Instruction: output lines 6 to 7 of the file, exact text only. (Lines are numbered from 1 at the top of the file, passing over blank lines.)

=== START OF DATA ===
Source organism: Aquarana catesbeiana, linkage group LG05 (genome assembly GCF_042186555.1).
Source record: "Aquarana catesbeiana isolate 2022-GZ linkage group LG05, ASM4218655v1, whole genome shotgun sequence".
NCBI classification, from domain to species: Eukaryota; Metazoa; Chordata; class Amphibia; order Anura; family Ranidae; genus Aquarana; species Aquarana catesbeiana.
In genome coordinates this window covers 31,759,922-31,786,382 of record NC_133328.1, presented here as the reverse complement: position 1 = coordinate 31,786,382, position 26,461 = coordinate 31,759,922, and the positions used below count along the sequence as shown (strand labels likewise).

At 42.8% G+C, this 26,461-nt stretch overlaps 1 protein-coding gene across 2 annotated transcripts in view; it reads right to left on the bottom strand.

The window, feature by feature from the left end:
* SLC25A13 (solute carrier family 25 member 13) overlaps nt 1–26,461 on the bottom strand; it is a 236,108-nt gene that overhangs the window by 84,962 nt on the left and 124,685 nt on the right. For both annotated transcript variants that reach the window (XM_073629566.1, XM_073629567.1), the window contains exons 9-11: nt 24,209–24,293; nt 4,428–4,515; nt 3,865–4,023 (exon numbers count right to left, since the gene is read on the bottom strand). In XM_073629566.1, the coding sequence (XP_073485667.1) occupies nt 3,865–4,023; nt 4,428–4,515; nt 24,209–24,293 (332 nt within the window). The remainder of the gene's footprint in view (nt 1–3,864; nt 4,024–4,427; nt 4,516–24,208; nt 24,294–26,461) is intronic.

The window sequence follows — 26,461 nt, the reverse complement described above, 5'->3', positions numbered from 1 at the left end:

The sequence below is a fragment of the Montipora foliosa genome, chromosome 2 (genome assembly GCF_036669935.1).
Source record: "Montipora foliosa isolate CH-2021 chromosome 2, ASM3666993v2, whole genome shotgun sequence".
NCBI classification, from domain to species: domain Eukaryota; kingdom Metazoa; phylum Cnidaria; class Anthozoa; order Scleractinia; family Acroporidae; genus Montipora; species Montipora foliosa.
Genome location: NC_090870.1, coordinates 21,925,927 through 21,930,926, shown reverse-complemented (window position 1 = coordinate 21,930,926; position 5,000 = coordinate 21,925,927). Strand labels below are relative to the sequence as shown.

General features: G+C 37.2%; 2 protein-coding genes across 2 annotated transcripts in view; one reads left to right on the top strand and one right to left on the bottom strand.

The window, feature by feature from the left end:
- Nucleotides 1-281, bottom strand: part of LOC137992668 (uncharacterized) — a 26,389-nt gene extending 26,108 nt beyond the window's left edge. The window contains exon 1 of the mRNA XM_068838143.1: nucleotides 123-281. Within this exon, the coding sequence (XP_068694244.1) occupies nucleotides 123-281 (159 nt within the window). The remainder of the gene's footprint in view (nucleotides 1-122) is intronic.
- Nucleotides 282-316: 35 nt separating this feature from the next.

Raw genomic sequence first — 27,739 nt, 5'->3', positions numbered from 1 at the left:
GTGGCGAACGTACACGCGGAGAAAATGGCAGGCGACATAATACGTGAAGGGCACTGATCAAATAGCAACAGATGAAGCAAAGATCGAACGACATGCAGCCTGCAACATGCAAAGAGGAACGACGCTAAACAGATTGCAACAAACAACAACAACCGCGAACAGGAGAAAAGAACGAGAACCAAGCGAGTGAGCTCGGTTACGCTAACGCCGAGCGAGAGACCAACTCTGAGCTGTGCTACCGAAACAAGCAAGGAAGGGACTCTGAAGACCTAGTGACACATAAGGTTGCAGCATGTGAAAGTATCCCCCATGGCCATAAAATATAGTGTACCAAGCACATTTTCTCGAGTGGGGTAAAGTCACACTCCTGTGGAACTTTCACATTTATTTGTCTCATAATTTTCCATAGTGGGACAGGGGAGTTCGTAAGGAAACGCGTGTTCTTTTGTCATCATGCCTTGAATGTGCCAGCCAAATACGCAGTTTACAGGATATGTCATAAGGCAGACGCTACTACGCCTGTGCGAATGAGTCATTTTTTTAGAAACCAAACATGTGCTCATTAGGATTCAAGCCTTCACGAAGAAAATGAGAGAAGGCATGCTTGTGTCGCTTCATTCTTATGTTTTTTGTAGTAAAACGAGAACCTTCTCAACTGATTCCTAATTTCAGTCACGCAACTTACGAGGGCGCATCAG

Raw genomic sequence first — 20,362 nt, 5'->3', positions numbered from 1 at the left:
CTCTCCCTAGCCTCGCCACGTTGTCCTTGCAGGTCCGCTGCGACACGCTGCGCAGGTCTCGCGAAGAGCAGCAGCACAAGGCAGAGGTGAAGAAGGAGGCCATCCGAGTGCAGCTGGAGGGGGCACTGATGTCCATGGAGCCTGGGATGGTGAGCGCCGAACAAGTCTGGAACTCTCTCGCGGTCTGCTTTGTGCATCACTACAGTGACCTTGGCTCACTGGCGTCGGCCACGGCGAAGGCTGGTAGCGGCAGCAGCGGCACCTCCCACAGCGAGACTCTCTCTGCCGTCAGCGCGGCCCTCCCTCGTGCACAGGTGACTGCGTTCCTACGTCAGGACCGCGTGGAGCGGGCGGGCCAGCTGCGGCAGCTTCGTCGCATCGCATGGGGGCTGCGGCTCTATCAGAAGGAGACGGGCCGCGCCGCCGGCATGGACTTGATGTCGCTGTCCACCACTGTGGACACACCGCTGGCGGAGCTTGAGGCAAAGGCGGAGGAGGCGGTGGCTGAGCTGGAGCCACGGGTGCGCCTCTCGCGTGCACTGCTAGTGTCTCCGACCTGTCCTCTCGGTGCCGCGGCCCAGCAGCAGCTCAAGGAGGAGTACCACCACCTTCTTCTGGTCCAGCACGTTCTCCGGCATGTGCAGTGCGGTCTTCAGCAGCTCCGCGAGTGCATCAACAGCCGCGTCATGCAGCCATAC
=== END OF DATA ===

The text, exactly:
The window, feature by feature from the left end:
* SLC25A13 (solute carrier family 25 member 13) overlaps nt 1–26,461 on the bottom strand; it is a 236,108-nt gene that overhangs the window by 84,962 nt on the left and 124,685 nt on the right. For both annotated transcript variants that reach the window (XM_073629566.1, XM_073629567.1), the window contains exons 9-11: nt 24,209–24,293; nt 4,428–4,515; nt 3,865–4,023 (exon numbers count right to left, since the gene is read on the bottom strand). In XM_073629566.1, the coding sequence (XP_073485667.1) occupies nt 3,865–4,023; nt 4,428–4,515; nt 24,209–24,293 (332 nt within the window). The remainder of the gene's footprint in view (nt 1–3,864; nt 4,024–4,427; nt 4,516–24,208; nt 24,294–26,461) is intronic.